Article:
They did a huge study in Australia. They followed people for two years. Australia has the highest rate of melanoma in the world and they're very aggressive about protecting their people. So they had people wear sunscreens, hat and long-sleeved sun protective clothing. They avoided the mid-day sun and they checked their vitamin D levels throughout the year and it was fine all year long. Australia granted -- it's very, very sunny, it's very close to the equator.
So they tried a different country. They tried Spain as well and again they did similar things and their vitamin D did not fluctuate even seasonally. It's -- for most people it's very hard to be deficient, but I've had some patients we've checked them and they literally are house-bound. They didn't do anything outdoors. And those patients, yes they do need to supplement vitamin D, but there's non-cancer causing ways to supplement vitamin D. You don't go lay out in the sun. You can take a vitamin D pill and it does bring up your vitamin D levels.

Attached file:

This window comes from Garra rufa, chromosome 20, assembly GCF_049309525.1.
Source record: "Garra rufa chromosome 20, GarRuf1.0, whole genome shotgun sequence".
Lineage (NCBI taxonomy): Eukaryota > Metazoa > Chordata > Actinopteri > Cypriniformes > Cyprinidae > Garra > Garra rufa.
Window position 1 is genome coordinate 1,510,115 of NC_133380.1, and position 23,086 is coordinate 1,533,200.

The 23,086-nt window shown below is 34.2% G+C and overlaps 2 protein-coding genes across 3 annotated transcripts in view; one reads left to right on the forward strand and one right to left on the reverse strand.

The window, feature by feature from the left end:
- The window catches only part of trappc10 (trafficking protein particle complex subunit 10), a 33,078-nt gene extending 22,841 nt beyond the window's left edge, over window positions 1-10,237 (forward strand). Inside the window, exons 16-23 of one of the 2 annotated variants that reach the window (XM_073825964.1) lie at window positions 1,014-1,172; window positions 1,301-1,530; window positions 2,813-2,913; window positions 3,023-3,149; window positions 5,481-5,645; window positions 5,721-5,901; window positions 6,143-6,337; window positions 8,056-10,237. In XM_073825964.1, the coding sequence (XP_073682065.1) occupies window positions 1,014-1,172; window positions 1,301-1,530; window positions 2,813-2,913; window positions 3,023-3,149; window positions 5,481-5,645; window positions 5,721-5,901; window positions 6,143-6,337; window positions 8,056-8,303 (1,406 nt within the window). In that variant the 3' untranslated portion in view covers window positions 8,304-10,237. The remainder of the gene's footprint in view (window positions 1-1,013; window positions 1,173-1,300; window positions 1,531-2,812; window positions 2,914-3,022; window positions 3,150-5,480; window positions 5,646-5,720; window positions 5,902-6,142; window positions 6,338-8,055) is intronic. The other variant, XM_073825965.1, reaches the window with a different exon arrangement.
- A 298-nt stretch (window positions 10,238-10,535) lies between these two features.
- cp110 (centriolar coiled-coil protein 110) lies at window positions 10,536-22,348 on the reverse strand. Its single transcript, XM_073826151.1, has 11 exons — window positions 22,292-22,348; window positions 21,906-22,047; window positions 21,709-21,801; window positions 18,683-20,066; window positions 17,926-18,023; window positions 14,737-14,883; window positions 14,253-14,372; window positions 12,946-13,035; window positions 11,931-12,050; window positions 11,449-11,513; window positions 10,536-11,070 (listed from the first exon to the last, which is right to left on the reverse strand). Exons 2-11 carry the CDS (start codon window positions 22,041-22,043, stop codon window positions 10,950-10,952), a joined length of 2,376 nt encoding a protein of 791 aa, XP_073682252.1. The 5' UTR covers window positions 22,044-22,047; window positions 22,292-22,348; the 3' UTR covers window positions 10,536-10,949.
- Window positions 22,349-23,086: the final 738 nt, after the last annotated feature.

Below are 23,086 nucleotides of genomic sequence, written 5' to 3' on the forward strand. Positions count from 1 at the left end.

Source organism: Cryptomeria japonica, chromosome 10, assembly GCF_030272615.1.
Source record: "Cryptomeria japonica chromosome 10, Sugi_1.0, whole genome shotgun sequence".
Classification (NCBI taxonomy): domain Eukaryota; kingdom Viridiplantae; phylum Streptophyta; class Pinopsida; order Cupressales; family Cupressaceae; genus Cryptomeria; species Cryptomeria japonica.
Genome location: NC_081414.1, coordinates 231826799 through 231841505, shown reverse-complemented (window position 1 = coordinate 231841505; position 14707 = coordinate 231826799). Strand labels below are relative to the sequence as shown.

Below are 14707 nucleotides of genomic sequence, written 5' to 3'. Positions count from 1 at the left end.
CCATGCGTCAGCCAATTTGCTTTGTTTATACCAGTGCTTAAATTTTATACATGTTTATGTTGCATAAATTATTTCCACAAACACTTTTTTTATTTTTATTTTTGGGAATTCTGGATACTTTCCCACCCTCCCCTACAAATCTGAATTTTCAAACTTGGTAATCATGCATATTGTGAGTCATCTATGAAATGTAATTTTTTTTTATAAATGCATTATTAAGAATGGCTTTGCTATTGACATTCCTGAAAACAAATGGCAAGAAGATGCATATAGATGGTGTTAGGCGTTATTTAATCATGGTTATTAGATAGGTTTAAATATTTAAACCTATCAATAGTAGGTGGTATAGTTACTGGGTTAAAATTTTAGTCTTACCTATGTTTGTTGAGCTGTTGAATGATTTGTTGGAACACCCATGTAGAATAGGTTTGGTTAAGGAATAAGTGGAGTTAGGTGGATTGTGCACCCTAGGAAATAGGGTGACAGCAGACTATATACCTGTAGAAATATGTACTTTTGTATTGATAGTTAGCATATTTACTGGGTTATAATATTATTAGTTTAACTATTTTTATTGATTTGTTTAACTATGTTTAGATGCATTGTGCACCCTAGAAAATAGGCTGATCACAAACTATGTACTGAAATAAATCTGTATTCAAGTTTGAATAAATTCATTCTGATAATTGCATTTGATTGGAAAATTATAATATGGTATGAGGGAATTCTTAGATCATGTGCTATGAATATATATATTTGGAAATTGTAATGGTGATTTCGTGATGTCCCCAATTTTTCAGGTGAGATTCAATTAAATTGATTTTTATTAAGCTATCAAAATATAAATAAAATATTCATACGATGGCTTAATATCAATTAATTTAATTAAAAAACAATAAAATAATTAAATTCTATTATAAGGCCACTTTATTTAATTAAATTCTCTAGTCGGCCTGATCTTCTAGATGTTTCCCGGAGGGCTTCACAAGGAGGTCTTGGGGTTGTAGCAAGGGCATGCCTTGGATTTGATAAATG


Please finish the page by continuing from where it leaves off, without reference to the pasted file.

Tanning beds, are they safe? No, they're not. Definitely not safe and unfortunately, this generation of teenagers has been -- you'd be surprised when I ask them, have you used them, oh yeah, all the time. Or I do it every time for prom, or you know I do it for whatever special occasion or my spring break. And so this is a different generation, they're very used to being out in tanning beds and that's something that really needs to change and so the American Academy of Dermatology has been very aggressive about legislating and stating that children under 18 cannot go to tanning beds unless they have, you know parental permission because the studies have already shown that there's an increased risk of melanoma with the use of tanning beds. So basically you're having these minors pay to have their sun damage, to increase their risk for developing a very deadly skin cancer, so they're very bad.